More about Andesite, click here.

How much do I need? Download PDF

To purchase Andesite, click here.

We love heirlooms!

We love heirlooms!

What are heirlooms?
It’s a question we get a lot. Jere Gettle of Baker Creek Heirloom Seed Company has a perfect explanation:

“Basically, an Heirloom seed is one that has been passed down through families and is usually considered to be over 50 years old. Some varieties even date back to Thomas Jefferson’s garden and beyond.”

Unlike hybrid and GMO (genetically modified organism) seeds, which often have problems reproducing true to type, Heirloom seeds can be saved and replanted, year after year. Which is how they have been handed down over the generations.

Prior to the industrialization of agriculture, a much wider variety of plants were grown by farmers and gardeners. Regional differences developed over decades, in response to varying climate, soil, and cultural preferences. Unfortunately, many modern crops come from mega-farms, where they are grown in large, monocultures — hundreds of acres of the same plant. Where heirloom gardeners choose varieties to meet personal preference, industrial farmers choose varieties based on the ability to be mechanically harvested, shipped across country, and remain unblemished.

Why grow heirlooms?
There are several reasons to grown heirloom seeds. Not the least of which is protecting biodiversity. Remember the Irish potato famine in the 1840s? That’s a prime example of the dangers of relying too heavily on a single plant species. Since the Irish farmers were growing one particular variety of potato, which turned out to be susceptible to a type of potato blight that wound up wiping out their crops for years. If the farmers had grown several different types of potatoes, they likely would have had several varieties that were resistant to the blight that they could have used.

In addition to biodiversity, though, heirlooms vegetables and fruits are often more flavorful than hybrid and GMO plants. Think of a supermarket tomato compared with a tomato from your grandma’s garden. There’s no comparison! In fact, heirloom tomatoes are probably the single crop that has done the most for bringing awareness to the benefits of saving heirloom plants in the first place. Once they started showing up in restaurants and at farmers markets, word got out about how much better they were. Now you can get heirloom seeds for every plant imaginable, from asparagus to zucchini, and everything in between.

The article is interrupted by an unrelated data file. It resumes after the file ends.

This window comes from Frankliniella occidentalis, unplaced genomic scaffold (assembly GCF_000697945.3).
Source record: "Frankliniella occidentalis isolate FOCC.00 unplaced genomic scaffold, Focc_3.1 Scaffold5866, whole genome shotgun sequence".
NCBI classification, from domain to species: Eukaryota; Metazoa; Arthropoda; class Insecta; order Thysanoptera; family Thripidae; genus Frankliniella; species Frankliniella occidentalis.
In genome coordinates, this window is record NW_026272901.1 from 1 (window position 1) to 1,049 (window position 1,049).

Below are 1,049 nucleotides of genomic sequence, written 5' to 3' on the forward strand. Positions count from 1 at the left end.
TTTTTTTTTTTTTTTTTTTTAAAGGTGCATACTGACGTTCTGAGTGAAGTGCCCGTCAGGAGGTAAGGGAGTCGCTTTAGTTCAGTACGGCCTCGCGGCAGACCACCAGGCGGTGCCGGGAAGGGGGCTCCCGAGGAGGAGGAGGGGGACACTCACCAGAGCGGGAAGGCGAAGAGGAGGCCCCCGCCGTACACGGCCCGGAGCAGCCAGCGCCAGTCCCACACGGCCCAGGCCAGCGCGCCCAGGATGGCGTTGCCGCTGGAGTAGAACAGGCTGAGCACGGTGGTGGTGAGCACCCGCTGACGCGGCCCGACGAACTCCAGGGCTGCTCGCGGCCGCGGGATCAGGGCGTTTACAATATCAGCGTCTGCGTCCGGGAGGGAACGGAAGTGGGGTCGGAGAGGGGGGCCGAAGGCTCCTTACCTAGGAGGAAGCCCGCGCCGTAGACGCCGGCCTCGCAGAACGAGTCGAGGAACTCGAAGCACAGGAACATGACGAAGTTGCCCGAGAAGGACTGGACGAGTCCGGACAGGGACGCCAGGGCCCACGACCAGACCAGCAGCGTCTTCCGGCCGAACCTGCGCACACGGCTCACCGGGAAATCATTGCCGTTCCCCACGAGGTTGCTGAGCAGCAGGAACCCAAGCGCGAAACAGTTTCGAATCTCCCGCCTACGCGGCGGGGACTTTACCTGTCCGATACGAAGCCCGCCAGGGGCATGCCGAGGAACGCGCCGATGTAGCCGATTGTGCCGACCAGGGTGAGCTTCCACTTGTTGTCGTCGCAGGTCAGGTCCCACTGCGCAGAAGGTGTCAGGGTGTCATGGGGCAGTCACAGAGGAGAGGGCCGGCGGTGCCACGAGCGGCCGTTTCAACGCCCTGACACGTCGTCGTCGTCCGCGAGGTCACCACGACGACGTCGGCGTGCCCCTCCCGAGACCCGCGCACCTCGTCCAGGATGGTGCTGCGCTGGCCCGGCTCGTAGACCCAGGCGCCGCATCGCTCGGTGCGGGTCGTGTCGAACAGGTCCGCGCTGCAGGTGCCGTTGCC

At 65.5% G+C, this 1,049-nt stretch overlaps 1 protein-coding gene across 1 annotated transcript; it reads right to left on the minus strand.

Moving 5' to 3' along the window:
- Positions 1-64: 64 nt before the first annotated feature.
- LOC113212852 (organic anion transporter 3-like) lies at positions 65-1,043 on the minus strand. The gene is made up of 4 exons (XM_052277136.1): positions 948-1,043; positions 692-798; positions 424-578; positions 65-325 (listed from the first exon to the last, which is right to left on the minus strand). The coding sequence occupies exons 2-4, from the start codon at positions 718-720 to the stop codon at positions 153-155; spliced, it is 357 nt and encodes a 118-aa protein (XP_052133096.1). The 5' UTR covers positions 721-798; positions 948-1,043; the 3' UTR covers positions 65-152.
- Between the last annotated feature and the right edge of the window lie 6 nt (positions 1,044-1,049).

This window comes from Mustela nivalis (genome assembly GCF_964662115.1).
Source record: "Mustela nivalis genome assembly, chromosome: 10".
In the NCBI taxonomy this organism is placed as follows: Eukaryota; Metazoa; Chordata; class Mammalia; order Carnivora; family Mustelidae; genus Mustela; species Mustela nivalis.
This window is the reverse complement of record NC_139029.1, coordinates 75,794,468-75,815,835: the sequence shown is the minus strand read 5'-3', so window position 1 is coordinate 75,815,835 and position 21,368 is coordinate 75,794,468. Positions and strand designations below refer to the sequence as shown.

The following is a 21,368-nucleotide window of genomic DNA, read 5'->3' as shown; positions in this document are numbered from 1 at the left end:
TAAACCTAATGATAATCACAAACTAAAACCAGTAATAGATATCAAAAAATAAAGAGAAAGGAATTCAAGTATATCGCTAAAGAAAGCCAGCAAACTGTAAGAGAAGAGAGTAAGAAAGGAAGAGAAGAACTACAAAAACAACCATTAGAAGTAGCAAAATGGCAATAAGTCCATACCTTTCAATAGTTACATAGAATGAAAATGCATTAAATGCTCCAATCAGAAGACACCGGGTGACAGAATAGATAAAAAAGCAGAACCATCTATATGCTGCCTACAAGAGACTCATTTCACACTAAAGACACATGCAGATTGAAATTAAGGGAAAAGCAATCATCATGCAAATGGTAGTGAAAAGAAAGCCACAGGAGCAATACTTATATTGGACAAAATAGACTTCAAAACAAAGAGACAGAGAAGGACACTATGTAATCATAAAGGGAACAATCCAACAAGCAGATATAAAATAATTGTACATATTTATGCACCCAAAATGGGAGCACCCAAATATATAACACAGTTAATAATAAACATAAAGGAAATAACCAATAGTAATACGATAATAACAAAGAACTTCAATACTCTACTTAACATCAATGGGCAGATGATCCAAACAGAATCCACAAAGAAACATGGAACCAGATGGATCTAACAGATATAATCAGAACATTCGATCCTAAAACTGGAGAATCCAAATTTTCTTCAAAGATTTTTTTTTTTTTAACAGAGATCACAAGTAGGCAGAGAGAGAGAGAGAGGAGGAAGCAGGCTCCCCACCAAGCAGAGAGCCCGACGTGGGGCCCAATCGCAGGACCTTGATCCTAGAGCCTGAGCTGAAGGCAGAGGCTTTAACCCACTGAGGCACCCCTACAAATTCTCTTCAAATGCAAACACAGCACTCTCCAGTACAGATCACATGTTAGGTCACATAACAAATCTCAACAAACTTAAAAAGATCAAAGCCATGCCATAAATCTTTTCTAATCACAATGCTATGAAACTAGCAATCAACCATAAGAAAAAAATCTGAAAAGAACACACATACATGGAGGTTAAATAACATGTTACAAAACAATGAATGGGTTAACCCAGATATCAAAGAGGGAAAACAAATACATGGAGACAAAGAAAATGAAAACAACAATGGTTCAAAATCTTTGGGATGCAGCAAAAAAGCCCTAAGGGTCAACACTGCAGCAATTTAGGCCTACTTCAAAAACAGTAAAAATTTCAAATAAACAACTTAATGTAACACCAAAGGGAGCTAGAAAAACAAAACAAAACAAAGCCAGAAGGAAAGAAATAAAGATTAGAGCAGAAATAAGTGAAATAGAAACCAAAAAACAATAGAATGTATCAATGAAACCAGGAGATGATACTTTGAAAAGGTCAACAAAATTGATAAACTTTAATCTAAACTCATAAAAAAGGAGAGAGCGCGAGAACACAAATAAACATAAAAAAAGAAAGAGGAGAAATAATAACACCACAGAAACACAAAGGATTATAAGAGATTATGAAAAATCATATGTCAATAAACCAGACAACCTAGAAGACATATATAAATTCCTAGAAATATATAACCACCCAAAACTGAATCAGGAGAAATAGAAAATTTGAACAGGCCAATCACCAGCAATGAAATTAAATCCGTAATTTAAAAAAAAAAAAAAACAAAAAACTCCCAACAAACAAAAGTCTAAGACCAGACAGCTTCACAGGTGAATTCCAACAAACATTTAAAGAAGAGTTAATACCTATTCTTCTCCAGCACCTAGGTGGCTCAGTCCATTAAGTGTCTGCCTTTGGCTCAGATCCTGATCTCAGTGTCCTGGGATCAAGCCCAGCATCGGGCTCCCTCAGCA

We’re excited about attending the 2012 National Heirloom Exposition in Santa Rosa, CA, September 11 – 13!  Our founder Kristee Rosendahl will be speaking about the benefits of using digital tools in support of local foodsheds. And to help our fans get excited, we’re giving away loads of goodies over on our Facebook page! In addition to our daily giveaways of Smart Add Ons and Smart Gardener market bags, on September 10, two lucky gardeners will win a three-day pass to the expo!

Attracting beneficial insects

Attracting beneficial insects

Beneficial predatory insects are an important element of an organic pest control strategy. Unless you have a serious problems, if they are living in your garden they will help to control pests without you having to do anything. While some insects, like ladybugs, can be purchased and released in your garden, you don’t really have to work at attracting beneficial insects, just provide the simple things they need and they will come.

Food
One of their requirements is a source of food, which mainly means lots of small nectar and pollen producing flowers (many beneficial insects are very small and have difficulty feeding from larger flowers). Plants of the carrot (Apiaceae), daisy (Asteraceae) and mint (Lamiaceae) families are all particularly good. This is why the herb garden is always alive with insects and is another good reason for planting many of these plants. Many weeds are good sources of food too. Highly bred garden cultivars aren’t very useful because they are often sterile and don’t produce much nectar or pollen.

Habitat
The other important need is for a diversity of undisturbed habitat, which gives them a place of refuge from predators and a suitable place to survive the winter (they won’t survive in the ever changing annual vegetable garden, which is often bare in winter). This can be a simple border, with a diversity of perennials and shrubs to give them a place to live.